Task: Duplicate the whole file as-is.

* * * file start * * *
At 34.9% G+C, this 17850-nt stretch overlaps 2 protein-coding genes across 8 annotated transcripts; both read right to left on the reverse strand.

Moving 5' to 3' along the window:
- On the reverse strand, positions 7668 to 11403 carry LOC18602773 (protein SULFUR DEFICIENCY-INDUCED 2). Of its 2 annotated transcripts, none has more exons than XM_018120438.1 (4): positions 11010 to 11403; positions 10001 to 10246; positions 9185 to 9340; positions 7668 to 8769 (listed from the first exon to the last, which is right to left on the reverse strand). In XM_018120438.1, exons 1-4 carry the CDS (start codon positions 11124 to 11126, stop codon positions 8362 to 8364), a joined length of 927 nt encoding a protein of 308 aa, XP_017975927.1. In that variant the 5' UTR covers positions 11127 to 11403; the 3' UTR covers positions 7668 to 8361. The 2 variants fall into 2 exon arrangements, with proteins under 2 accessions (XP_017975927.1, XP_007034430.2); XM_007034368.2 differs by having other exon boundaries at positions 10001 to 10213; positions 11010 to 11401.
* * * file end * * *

At 34.9% G+C, this 17850-nt stretch overlaps 2 protein-coding genes across 8 annotated transcripts; both read right to left on the reverse strand.

Moving 5' to 3' along the window:
- On the reverse strand, positions 7668 to 11403 carry LOC18602773 (protein SULFUR DEFICIENCY-INDUCED 2). Of its 2 annotated transcripts, none has more exons than XM_018120438.1 (4): positions 11010 to 11403; positions 10001 to 10246; positions 9185 to 9340; positions 7668 to 8769 (listed from the first exon to the last, which is right to left on the reverse strand). In XM_018120438.1, exons 1-4 carry the CDS (start codon positions 11124 to 11126, stop codon positions 8362 to 8364), a joined length of 927 nt encoding a protein of 308 aa, XP_017975927.1. In that variant the 5' UTR covers positions 11127 to 11403; the 3' UTR covers positions 7668 to 8361. The 2 variants fall into 2 exon arrangements, with proteins under 2 accessions (XP_017975927.1, XP_007034430.2); XM_007034368.2 differs by having other exon boundaries at positions 10001 to 10213; positions 11010 to 11401.